(Originally published in the San Francisco Bay Area Reporter, 1993)
Amidst the deluge of lesbian, gay and transgendered visual arts exhibitions beginning in Gay Pride Month this June, are two photography exhibitions. At the Eye Gallery, is Lynette Molnar’s Queerly Defined. At SF Camerawork is Robert Kelley’s Hypothalamic In[queer]ies. Both curators spoke about their ideas and the various traditions upon which their venues focus, such as theoretical explorations at Camerawork, and activist-based documentary work at Eye. Interviews with these curators about their vastly different exhibitions revealed overlapping and complimentary interests.
Elliott Linwood: What do each of you do at your galleries?
Lynette Molnar: I’m the executive director at the Eye Gallery, but with such a small staff, a little bit of everything actually gets included in my job there.
Robert Kelley: I’m program coordinator at SF Camerawork. I also manage the bookstore, the library and the interns, and do installation.
How are exhibitions curated at each venue?
RK: Marnie Gillett and Rupert Jenkins are primarily the curators at Camerwork, and there’s an exhibitions committee through which everything filters. Since I’m interested in curating, I had to submit a proposal to the pools of ideas coming in from the outside as well.
LM: Whereas, I’m the person primarily responsible for programming at the Eye.
What are some of the other shows each of you have organized?
RK: In Boston I did Fifty Photos – A Phase One Randomized Trial of work by HIV-positive photographers. With Nan Goldin and Doug Ischar, we did an ACT UP Boston show, as well as Positive Light, which was a show by HIV-positive teenagers. Fifty Photos is still traveling, for example, it goes to Portland, Maine next. At the Photographic Resource Center in Boston, I helped set up lectures and workshops and curated shows of emerging local photographers.
LM: Since I became the director of the Eye Gallery, we’ve presented a show each June in conjunction with Gay and Lesbian Pride Month. The first major exhibition I helped organize, AIDS: The Artist’s Response at Ohio State University included the first conference on AIDS, art, and activism. That exhibition confirmed for me that art can really make a difference, in terms of the tangible changes I saw around these issues on campus, within the lesbian and gay community, and in the city of Columbus. Unlike San Francisco or New York, most people there had no prior relationship to AIDS. The long-range impact of this project got me hooked. That what I love about the Eye Gallery. All of our exhibitions deal with social and political issues. We are a forum for many voices which have historically been under represented.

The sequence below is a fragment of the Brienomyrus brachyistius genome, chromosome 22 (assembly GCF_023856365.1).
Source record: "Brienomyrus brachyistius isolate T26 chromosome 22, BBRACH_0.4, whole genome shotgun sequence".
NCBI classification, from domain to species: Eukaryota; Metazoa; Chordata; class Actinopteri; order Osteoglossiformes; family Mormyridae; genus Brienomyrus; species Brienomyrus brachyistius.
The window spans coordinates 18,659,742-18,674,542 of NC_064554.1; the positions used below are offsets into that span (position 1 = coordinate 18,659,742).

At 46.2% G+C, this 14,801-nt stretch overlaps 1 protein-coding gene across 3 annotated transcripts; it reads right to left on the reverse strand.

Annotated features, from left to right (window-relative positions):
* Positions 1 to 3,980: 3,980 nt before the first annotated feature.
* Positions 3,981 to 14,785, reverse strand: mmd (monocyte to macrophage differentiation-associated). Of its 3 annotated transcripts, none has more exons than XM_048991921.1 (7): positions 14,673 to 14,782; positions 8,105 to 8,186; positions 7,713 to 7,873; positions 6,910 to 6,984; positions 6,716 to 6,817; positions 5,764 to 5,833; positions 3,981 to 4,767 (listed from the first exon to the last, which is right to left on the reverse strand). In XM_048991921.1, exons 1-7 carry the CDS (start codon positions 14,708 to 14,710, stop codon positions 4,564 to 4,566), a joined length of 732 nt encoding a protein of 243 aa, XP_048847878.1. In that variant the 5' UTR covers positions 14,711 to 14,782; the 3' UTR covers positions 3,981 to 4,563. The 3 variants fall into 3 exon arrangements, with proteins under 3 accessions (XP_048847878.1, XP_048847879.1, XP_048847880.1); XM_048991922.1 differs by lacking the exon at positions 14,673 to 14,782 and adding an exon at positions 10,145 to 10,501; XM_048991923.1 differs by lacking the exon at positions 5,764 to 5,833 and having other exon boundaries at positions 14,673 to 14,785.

What do the titles of you upcoming shows refer to?
RK: Hypothalamic In[queer]ies is derived from Simon LeVay’s study a few years ago where he said that the hypothalamus gland in the brains of gay men was smaller than that of straight men. He has since retracted this position to perhaps be of less significance than he originally thought. So, being queer myself, it seems to me important to examine these cultural issues and let people know what kinds of things are happening not just in the art world, but for instance, in the realm of science, where they’re still trying to figure out why people are gay.
These kinds of studies seem to especially proliferate in Boston for some reason. For example, sociobiology originating at Harvard in the 1970s, initially argued that gayness is due to an inheritable altruistic gene.